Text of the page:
The Austin Daily Herald from Austin, Minnesota on December 24, 1958 · Page 19
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The Austin Daily Herald from Austin, Minnesota · Page 19

Austin, Minnesota
Issue Date:
Wednesday, December 24, 1958
Page 19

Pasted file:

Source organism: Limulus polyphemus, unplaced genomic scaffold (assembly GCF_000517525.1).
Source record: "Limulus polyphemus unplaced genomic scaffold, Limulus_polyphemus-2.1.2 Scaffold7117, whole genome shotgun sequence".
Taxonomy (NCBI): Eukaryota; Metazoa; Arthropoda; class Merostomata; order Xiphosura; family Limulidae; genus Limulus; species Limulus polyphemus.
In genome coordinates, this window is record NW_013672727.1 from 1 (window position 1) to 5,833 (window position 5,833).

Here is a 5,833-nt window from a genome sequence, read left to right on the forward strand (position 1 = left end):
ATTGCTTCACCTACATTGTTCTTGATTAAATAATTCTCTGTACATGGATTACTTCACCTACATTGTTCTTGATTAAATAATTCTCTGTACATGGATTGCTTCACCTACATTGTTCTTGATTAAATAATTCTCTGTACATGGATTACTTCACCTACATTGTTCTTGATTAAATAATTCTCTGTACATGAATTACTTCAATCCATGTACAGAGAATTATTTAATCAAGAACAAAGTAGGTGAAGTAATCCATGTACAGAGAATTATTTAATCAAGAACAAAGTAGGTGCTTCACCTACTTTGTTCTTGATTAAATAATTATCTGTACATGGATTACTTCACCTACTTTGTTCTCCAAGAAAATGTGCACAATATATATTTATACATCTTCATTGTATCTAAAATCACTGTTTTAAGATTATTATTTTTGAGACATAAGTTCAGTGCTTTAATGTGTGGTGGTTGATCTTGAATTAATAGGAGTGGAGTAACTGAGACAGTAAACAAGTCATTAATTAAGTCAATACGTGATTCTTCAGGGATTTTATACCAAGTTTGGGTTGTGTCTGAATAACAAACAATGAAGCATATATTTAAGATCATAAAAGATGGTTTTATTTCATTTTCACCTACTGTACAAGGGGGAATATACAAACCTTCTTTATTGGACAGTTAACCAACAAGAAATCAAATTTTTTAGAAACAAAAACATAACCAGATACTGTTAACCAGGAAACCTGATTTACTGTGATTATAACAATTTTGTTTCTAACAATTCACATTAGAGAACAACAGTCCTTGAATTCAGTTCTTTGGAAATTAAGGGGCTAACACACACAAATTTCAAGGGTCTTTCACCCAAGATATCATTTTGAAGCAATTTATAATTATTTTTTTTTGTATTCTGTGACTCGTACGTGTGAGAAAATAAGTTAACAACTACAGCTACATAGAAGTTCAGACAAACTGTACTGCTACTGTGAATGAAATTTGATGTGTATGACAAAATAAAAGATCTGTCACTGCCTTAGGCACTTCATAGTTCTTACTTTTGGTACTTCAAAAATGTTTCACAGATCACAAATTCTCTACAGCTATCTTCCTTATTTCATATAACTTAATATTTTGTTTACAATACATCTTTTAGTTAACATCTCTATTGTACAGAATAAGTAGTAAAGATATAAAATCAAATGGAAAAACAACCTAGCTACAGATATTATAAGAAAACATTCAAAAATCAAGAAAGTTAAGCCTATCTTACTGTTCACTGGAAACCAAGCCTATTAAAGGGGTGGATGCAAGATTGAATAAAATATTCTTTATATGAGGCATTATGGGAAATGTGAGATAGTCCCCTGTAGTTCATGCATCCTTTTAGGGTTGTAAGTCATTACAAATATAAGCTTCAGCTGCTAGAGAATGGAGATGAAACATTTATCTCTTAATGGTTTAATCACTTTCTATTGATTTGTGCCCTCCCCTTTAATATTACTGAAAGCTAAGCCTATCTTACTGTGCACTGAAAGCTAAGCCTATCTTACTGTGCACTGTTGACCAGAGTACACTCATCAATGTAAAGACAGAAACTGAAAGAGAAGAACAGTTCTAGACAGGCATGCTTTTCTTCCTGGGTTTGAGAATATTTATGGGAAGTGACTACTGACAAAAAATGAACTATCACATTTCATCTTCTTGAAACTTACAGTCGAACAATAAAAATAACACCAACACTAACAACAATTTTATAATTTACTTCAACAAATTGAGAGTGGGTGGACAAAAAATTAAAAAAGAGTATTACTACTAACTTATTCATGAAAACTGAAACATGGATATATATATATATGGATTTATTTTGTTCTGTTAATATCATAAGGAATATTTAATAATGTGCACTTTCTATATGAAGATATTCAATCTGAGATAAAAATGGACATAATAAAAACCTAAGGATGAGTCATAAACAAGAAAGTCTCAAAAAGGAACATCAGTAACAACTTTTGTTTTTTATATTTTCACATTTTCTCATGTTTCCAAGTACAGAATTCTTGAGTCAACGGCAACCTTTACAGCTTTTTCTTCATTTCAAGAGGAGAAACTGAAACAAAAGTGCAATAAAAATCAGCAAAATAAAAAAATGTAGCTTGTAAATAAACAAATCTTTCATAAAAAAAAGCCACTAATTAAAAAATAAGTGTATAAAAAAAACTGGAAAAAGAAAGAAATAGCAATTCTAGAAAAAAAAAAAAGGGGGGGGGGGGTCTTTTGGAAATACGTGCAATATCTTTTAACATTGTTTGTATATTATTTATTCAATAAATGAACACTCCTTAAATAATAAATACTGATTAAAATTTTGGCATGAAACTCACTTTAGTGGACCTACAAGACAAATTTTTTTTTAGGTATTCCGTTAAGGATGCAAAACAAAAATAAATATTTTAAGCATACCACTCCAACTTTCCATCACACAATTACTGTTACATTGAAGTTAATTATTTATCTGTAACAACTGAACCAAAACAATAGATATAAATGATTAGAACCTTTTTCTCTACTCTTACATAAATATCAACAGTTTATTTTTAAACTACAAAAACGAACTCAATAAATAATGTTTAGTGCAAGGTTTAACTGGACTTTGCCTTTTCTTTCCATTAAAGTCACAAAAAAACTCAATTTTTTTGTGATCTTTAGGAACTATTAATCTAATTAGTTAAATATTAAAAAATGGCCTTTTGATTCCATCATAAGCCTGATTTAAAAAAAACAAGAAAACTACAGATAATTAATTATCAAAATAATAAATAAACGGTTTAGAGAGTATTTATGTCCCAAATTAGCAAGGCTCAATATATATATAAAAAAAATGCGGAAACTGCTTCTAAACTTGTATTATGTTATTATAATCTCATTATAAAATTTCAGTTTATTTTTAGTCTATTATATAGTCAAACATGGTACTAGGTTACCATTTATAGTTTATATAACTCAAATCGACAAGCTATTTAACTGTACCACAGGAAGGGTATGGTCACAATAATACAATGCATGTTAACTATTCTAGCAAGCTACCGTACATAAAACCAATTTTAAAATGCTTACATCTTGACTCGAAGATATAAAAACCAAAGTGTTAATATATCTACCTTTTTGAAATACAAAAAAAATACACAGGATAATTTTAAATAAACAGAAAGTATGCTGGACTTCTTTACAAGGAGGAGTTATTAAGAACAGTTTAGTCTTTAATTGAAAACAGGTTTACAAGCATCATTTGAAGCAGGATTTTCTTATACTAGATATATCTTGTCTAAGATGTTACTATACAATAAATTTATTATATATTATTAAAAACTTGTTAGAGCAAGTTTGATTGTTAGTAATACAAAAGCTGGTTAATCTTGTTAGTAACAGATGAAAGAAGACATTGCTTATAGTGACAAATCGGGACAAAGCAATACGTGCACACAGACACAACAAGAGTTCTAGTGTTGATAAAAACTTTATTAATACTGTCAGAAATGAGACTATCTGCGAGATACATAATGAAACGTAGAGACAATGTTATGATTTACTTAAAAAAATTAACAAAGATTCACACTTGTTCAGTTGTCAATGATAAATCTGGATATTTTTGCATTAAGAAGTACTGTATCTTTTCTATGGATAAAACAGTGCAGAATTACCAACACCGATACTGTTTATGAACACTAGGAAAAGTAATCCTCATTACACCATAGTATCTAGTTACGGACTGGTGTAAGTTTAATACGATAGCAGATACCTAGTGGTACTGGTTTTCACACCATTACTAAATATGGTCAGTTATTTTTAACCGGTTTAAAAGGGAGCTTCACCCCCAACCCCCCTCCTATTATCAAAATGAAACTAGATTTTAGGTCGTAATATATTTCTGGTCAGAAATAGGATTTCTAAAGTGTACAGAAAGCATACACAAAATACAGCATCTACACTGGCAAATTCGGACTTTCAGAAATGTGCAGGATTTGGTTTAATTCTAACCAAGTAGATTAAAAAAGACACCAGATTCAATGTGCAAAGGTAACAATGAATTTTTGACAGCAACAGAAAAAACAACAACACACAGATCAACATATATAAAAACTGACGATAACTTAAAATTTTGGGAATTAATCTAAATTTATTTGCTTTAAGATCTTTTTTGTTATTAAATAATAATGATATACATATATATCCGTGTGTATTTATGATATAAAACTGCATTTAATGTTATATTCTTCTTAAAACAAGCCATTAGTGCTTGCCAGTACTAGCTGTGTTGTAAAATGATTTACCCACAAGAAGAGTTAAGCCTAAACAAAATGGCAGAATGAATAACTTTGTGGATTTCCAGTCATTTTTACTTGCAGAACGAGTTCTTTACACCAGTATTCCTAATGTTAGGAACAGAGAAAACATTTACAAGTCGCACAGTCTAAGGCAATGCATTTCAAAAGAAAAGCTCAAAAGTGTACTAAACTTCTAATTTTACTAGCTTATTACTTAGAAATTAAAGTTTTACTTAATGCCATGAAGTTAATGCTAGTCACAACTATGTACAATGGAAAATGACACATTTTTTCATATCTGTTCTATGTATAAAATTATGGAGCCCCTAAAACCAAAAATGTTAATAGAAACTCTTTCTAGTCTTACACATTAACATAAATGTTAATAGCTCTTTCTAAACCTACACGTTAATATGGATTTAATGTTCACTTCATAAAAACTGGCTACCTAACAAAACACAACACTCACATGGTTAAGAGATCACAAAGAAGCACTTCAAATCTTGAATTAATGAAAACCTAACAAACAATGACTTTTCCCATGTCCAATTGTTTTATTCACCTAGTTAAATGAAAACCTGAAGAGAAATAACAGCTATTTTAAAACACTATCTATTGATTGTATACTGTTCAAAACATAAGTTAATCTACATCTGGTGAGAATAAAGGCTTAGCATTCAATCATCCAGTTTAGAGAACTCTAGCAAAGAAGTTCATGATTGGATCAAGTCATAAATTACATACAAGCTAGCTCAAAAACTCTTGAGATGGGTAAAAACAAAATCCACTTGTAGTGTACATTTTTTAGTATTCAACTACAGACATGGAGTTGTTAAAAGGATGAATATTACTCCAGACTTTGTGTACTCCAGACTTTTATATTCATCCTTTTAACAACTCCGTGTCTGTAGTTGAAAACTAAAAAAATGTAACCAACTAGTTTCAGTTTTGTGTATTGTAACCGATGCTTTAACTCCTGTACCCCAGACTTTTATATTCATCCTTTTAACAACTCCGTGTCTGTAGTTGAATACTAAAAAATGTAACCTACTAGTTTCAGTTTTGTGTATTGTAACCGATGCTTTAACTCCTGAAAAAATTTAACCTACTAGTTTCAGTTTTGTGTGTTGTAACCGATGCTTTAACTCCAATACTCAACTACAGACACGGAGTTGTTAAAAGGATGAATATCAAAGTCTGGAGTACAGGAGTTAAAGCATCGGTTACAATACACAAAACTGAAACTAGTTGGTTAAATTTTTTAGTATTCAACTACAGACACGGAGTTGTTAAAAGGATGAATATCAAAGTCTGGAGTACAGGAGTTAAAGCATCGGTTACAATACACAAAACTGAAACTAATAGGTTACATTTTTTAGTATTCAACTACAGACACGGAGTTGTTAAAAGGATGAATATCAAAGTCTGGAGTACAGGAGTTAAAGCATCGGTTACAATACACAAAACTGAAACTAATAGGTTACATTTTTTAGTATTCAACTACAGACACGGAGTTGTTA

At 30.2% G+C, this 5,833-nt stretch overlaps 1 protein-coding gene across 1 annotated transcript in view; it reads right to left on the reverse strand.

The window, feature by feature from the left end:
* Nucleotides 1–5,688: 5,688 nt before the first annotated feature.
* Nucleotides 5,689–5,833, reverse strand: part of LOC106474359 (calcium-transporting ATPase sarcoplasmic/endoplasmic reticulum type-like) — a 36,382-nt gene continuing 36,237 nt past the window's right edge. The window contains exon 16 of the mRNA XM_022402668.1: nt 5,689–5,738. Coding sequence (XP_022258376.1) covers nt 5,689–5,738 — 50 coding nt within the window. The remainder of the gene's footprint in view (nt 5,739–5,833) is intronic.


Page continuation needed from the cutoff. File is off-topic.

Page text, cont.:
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f GERMANY: From Disunity to Empire to Division By ROBERT R. METZ NEW YORK - (NBA) - If his city's antl-j»yw«lklng drain- Ace has, done nothing else, it has roved New Yorkers ar^ their, bro- hers'.keepers - of, at leist, eepers of their brothers pocket- looks, , For at trasy street centers when * pedestrian starts to ..u i7 2 f r odtfn ®? WM " l« written In the •xpaniion of ssia. |» had emerged strengthened offer the collapse of Napoleon's empire in !8]5, but Austria now dominated Europe. ; lttUf7, midtr the leadership of Bismarck, Prussia defeated Austria in the> Seven Week*' War and formed the North German Confederation. War between Prunla and Prance brought the southern Garman itatii into closer tie) with Prussia. Defeat of France addtd Alsace-Urraine to Germany. In 1171 the German Empire was proclaimed and Withelm I was crowned emperor in Versailles, fromi a multiplicity of medieval states, a unified Germany had finally emerged. HITLER'S CONQUESTS ALLIES OF GERMANY VICHY FRANC! (GERMAN DEMOCRA REPUBLIC) Defeot of Germany in World War I drastically altered tht map of Europe. New nations were formed out of the ruins of the Hohenzollern, Hapsburg and Romanov empires. The German Weimar Republic succumbed to the Nazis in 1933. Under Adolf Hitler, Germany reached the high-water mark of her power during World War IL Germany once again fi a divided nation—in the west, the Federal Republic, with its capital at Bonn; in the east, a Soviet puppet reqime. An island here is the city of Berlin, half fret, half Communist. The world watches tensely the latest Soviet pressures on this city in a land that so often before in history has touched off war. Cargo Missiles to Supply Mobile Army By RAY CROMLET WASHINGTON - (NBA)—Pen- tagon planners are now dreaming of a completely mobile army that would include: Tank divisions that could range a thousand miles In a fast deep 'sweep into enemy territory. They wouldn't slow down for fuel or ammunition. Fuel and ammunition- carrying ballistic cargo missiles would be shot to rendezvous points at 1,500 miles an hour. Pentomic atom - age Infantry, fighting in small semi-isolated units, forced by the speed of fast- moving battle to carry a minimum of food and ammunition. With no front or a rear, and no stable lines of communication, they could still be missile-fed supplies with pin-point accuracy as needed. A 20th-century version of Moseby's famed Civil War raider units, they'd harrass the enemy miles in his "rear." What they couldn't scrounge off the land would be •hot in within minutes at night. Cargo rockets carrying chemicals that would quickly put out rag- Ing forest fires. Cargo Coast Guard missiles carrying aid to victims of a wreck at sea. Red Cross missiles carrying medicine to isolated flood survivors. Delivery .In Future And someday in the far future, there may be the delivery of a division of shock troops to a trouble spot — such as Lebanon — in man-carrying ballistic missiles. So far, however, the U. g. Army has no cargo missiles, nor any on order. But General Dynamics' Convair Division has Just fired successfully an experimental cargo missile of Its own that has stirred up this Pentagon fire- SUPPLYING ISOLATED ADVANCE positions, as shown In this drawing, would be one use of the new, cargo-carrying "Lobber." side strategic thinking. The Convair Lobber is a rocket- powered cargo missile with a range of 5 to 10 miles and a top speed of 1,500 miles an hour. It's quite accurate, probably will land within the length of a football field of where you aim it. Mass • Produced Mass-produced the missile will cost less than $1,000 and be 70 per cent recoverable for use another day. It will carry SO to 150 pounds of cargo. The presen version uses a cheap standard roc ket engine. It's powered by a solic fuel. The cargo missile Itself weight abou 1200 pounds. Broken down launcher and missile can be car ried by three men. No More Shock Convair engineers claim th Lobber will land with no mon shock than at the takeoff. Whei about to land, a small parachute BEN FRANKLIN ODD LOTS! SHORT 1OTS! OUT TNIY 00 AT DRASTIC PRICE CUTS! Famous "Deauville" Mix ~j One Group of Women's A M!»»**' Corduroy Slacks and Matching Jackets and Match, Coordinated All Wool Sweater Jackets Mostly plaid pattern* Reg. to $12.00 $£00 6 Intire Stock of Misses' and Ladies* SKIRTS Drastically Reduced or Mori! Reg. $2.98 COTTON STRIPED fr FLORA t HOUSE DRESSES Reg. $2.98 A $3.98 Half and Full Sizes BOYS', GIRLS', MISSES SNO SUITS and £;< $&00 PARKA JACKETS £f, (4,00 3-14 — Reductd to Cbor BEN FRANKLIN KEE PARKING at STERLING SHOPPING CENTER blossoms out the rear and slows the missile down somewhat. Then a large parachute flips out and takes hold. There's a foot long metal spike in tlje nose of the missile that absorbs some of the shock as it drives into the ground. And finally, the nose cone of the missile itself is constructed so that it will crumple and in crumpling take up even more of the shock.of landing. The present Lobber, still being tested, could be made ready for large • scale production within a year — unless someone decides to change it radically. Convair engineers think these cargo rockets can be made fairly cheaply, too, in larger sizes, say with 500-pound or 2,000-pound pay loads. They hope eventually to turn out economical cargo missiles able to go 5,000 miles. 'Santa Glaus 7 Thief Steals Test Papers DANVILLE, Va. (AP) — A thief was Santa Glaus in disguise for some University of Houston stu dents. While dozing at a local train station, Roland Dalomba, English professor at the Texas school had his suitcase stolen. It was quickly recovered but examina tion papers inside were mutilated and illegible. Where does this leave the stu dents? Said the professor: ''I canno very well say any of them failed the exams." Were '3 Wise Men' Now '3 Wise Guys' NEW HAVEN, Conn.(AP) - A pupil in ona of the lower grade proudly told his parents he was going to appear in his room' Christmas play. "What part do you take?" hi mother asked. "I'm one of tfce thre* wise guys," he replied. New York Law Against Jaywalking Cuts Pedestrian Accidents, Deaths the .signal, the ery fees it: "Hey, that could edit you ft" "They never seem to shout ley, you could get killed doing hat,' " • Traffic Department afety official lamented, "but at sast it's a start/' And thus far, it has been an ncouraging start in the view of oth Traffic and Police authorities. The statistics seem to support their opinions. Hen are toe flftret •• a*. destrlMS UQetf and tajttred and on accidenf• lavolvtof pedestrians for the period Aug. I, 1958 (when the ordinance went Into effect), hroogh Dee. . 15, compared with the same period ' 1957 1958 Killed IN 145 Injured B,M5 4,»04 Accidents 5,271 4,816 in 1957: The drop is even more impressive against the fact that the totals of all accidents involving motor vehicles and of persons killed and injured in those accidents were higher during the first 11 months of 1958 than they were in 957. But Charles J. Murphy, Direc- or of the Traffic Department's Traffic Safety Education, is not celebrating yet. He says: "If the trend continues, it should produce a lasting reduction in the number of pedestrian deaths and njuries, but the figures are still inconclusive. However, they are encouraging and indicate we're on he right track." • Briefly, this Is what the oral- nance calls for: A It floe for any pedestrian crossing against the "DON'T- WALK" signals Installed at 100 intersections. A It fine for any pedestrian crossing against a red light or In toe middle of the block and who thereby Interferes with traffic. A flne (amount at toe discretion of the Judge) for any motorist who falls to yfeld tot right of way to a pedestrian crossing •• • "WALK" signal or green light. For violations of these regulations, police have handed out some 13,000 summons to pedestrians and more than 800 to motorists. Fed- estrian fines may be paid by mall. Murphy praised the police en- orcement of the law as "effective, selective and not oppressive," but pointed out that "what has been very important has been. ,he right of policemen to control pedestrians — a right they didn't have before." A few minutes' observation at he busy shopping and garment district corner of 34th St. and Seventh Ave. proved his point. A woman stepped off the curb against a "Don't Walk" sign. When she was 10 feet out in the street, the patrolman directing raffle shouted just one word, 'Lady!" The woman spun around, Santa Wears a Black Robe; Gives Children PITTSBURGH (AP) — Santa Clam wore a jet black robe Tuesday. Gray-white wisps of hair receded from his forehead. Black, rimmed glasses framed eyes twin- cling at the piping chatter of little voices in the usually quiet and dignified courtroom. That's not the usual description of Santa, but Judge A. L. Wolk personified the part as he legally delivered 38 lively children—from 8 months to 17 years of age-to their adoptive parents, just in time for Christmas. Boy Finds Christmas 'Gifts' Buried in Ditch LEBANON, MO. CAP) — you might say James P. Runs, 15, got $1,859 worth of watches, jewelry and electric shavers for Christmas. lie found the articles In two travel kits partially buried in a ditch alongside U.S. 66 west of here last March and turned them over to the Highway Patrol. The patrol and FBI couldn't find the owner, and the valuables were returned to the boy Tuesday. Shoplifter Returns to Pay for Goods GLENDWE.-Mont. (AP) — The unidentified man said bis conscience bothered him. He appeared at two Glendive stores just before Christmas to pay them for goods he shoplifted two years ago. One store got $33, the other $10. trotted back to the corner and -Broader of wonders far a New Yorker - laid "Ooh,I'm swry," Both Police and Traffic Department officials report voluntary compliance with ' the ordinance has been good. Surveys hate shown 95 per cent ef the pedestrians cdrsaing intersections compiled with the regulations. That level ef public accept* ancc Wai not,achieved Jult hi the four months sine* the ordla* ance went Into effect. An educational campaign was .started hi November, MM, and •tact then New York aewspap. eti hate carried two million lines ef public service advertls* ing explaining the law and a FOBMEK REPORTER DIES CHICAGO (AP)-Orville (Doc) Dwyer, 68, a reporter for the Chicago Tribune for 31 years before 1 his retirement in 1956, died Tuesday. minion to tw* mflUon HUM ef editorial matter. Radto and TV stations broadcast 42,000 commercial spots. Ante tamper strips, subway and bo» cards, street pesters ltd mere than three million wan* Ing tickets and pamphlets alse were distributed. There has been one drawback AUSTIN (Mfnn.) HMAID 4 A Wttfnttde* ft*, H *ds 19 ta fa ordinance. At some .busy intemfiticflj, ft has b«aftm» moon itttfi dUlfonit ..ntHilMMC ists to make right hind tarns fc*v. cause they feat being nabbtd ft* falling to yield the rifht of Way to • pedestrian erasing tt front of them, Tr§ffla is thereby slowed. on tit* other hind, Murphy point* out that motorists fOing through an intersection em mate, tain i higher speed since they don't have to worry atwut pate* trians playing a once-favored Hew York game, "fry and Hit IsV STARTS FRIDAY! — -•rffff .-.-- — .-,,,-, ,,,, r,rr hM4t *P «« tt* oM *ftt trarf MI WMW tap WOMEN'S JACKETS REDUCED TO CLEAR! BIO SAVINfiS ON JACKETS FOR THE WHOLE FAMILY! SAVE MORE! GIRLS' COTTON PLAID JACKETS RIDUCID! GIRLS'NYLON FLEECE JACKET RIDUCID! I0 88 12 16 88 Good selection of assorted styles and fabrics. Priced for your budgetl Sizes 10 to 18. Fashion Balcony 7 5 ZIP! Off COMES THE PARKA HOOD RtDUCtD! •lies 7 to 14 Get 'em Inside Penney's cotton plaids with quilt Hn- nlgs, Orion pile-lined collar-hoods. Heart-warming news, Penney's price. Bright winter colors. Downstair! Start •Ins 4 to «•; 7 to 14 Orion pile en detachable) hoodl Tyrol braldl Penney's girl's nylon fleece jacket is warm, lovely, easy to washl Snug quilting. White, black, red, tur- quolie. Downttttin Start 8 00 •lies 10 te,U Rugged 9-ounce combed cotton sheen Is quilt lined with foxtlp lined split hood, inside draw-string. More? 'Big zip 1 under fly front. Charcoal, navy, green. Deumttma Start RICH 'N FLEECY LUXURY-BLEND SUBURBANS 16 •lie* »8 ro 46 Shop Penney's . . . get morel Save more, tool Here's Penne/s premium quality blend of Wool-Nylon-Cashmere . . . Leather- look buttons, the worki. * Ma-n Floor WOMEN'S PLAID JACKETS Better all wool styles. Broken sizes. "f I • •( Ftshion Balcony MEN'S LODEN STYLE GOATS Cotton shell. Zlp-off quilt lined hood. Inside zipper. Loden style button down. Grey. 11 00 Sizes 38 to 46. .. I ••00 Main Floor MEN'S ORLON PILE JACKETS Poplin shell, orlon pile lined. Washable. Light weight. Sizes 38 to 46 Floor MEN'S Jackets Reduced! Leathers. Broken sizes. 10.00 Main Floor BOYS' DETACHABLE HOOD PARKAS Washable. Grey, med. blue, tan. 2 styles knit collar*and self collar. 0 I Sizes 6 to 12 On 1 Downs tain Start ion- Wsskikle Parkas Detachable) hood. 2 styles. Tan, grey, red, med. blue. Sizes 10 A |U| to 20 O.UU Downstairi floor BOYS' LODEN MATS Wool melton. Detachable) hood. Light grey, dark grey. Sizes 4 AAA to 12. OiUU Dowvstairt Start GIRLS' GOATS REDUCED! All wools In our best quality. Tweeds, xlbellnes, and wool finishes. 4 A 00 Broken siies. ... lUaOO Downstairs Start 7, GIRLS' SNO-SUITS REDUCED! Cotton poplins, nylons. Some with hoods, »ome orlon pile lined. Worm lined sno-pcmts. Solids, plaids. Slzas 3 to 6x; 7 to 10. Downstair} Start GIRLS' Jackitt ReducMl! Solid colors with hoods. Warm and comfortable, styled right. Sizes J All 5 to 6xi 7 to 14. .. feUU Downstairs floor "'.S PENNEY PARKA BUT WITH MORE! 12 00 sfset II te 4f Mora Is rlghtl lustrous, water repellent cotton sat••n with super-warm quilt. l"t . • . luxurloue Orient lined split hood . ,, trim. button front with Inside ilpperl Main Floor SUBURBANS ARE WARMLY UNED REDUCED! JUST $6.00 FOR HIS LINED PARKA REDUCED! WASHABLE* SNOWSUIT REDUCED! QUILT LINED STKRHIDE REDUCED! 8 00 6 00 8 00 8 00 lU«i 10 tf 14 Here's a heavy 16-ounce blend of wool, nylon and cashmere with an Orion® pile lining, quilt lined sleeves. Plaid rayon and acetate kkkerl Greys, tanl Dounilairl Stort »i*M « te IS Penne/s make* everybody happy! Junior gets a heavy duty cotton sheen parka with full quilt lining and zip-off dynel trimmed hood . . . you save) i Dounstaits Start sixes 4 t« 8 Quilt-lined |acktt»l Suede lined pants with full-length leg zipperi All hefty cotton •heon outside with zip-off hood and turtle neck collarl A Penney buyl •Mock)** wgtk la faktvtni ml*r. DouAjf&n Stort •tat* 10H M Penney's give* 'em a warm quilt lining, fur collar, heavy duty zipper, knit trim* of cotton, wool, ny* Ion. Low penney prise, tool Black, Cordovas. - DowmttJlu